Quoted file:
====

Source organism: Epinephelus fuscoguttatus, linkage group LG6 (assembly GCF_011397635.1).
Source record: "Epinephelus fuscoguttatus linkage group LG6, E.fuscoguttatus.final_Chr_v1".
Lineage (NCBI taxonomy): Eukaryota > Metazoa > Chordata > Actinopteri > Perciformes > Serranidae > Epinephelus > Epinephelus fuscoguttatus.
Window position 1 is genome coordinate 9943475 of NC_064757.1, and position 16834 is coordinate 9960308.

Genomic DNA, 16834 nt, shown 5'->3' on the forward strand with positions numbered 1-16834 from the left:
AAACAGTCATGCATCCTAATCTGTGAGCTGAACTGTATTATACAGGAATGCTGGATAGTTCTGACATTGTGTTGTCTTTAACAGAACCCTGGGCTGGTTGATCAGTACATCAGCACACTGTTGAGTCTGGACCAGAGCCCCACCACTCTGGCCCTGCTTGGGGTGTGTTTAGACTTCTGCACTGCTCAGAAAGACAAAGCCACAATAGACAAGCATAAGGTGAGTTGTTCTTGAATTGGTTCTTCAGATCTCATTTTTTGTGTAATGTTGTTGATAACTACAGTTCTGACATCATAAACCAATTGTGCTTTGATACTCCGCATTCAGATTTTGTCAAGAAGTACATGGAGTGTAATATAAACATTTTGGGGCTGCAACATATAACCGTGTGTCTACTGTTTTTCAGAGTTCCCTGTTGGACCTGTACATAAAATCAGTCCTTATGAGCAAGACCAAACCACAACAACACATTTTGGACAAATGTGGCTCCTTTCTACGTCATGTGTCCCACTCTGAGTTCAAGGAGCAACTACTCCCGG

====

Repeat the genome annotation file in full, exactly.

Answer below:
Source organism: Epinephelus fuscoguttatus, linkage group LG6 (assembly GCF_011397635.1).
Source record: "Epinephelus fuscoguttatus linkage group LG6, E.fuscoguttatus.final_Chr_v1".
Lineage (NCBI taxonomy): Eukaryota > Metazoa > Chordata > Actinopteri > Perciformes > Serranidae > Epinephelus > Epinephelus fuscoguttatus.
Window position 1 is genome coordinate 9943475 of NC_064757.1, and position 16834 is coordinate 9960308.

Genomic DNA, 16834 nt, shown 5'->3' on the forward strand with positions numbered 1-16834 from the left:
AAACAGTCATGCATCCTAATCTGTGAGCTGAACTGTATTATACAGGAATGCTGGATAGTTCTGACATTGTGTTGTCTTTAACAGAACCCTGGGCTGGTTGATCAGTACATCAGCACACTGTTGAGTCTGGACCAGAGCCCCACCACTCTGGCCCTGCTTGGGGTGTGTTTAGACTTCTGCACTGCTCAGAAAGACAAAGCCACAATAGACAAGCATAAGGTGAGTTGTTCTTGAATTGGTTCTTCAGATCTCATTTTTTGTGTAATGTTGTTGATAACTACAGTTCTGACATCATAAACCAATTGTGCTTTGATACTCCGCATTCAGATTTTGTCAAGAAGTACATGGAGTGTAATATAAACATTTTGGGGCTGCAACATATAACCGTGTGTCTACTGTTTTTCAGAGTTCCCTGTTGGACCTGTACATAAAATCAGTCCTTATGAGCAAGACCAAACCACAACAACACATTTTGGACAAATGTGGCTCCTTTCTACGTCATGTGTCCCACTCTGAGTTCAAGGAGCAACTACTCCCGG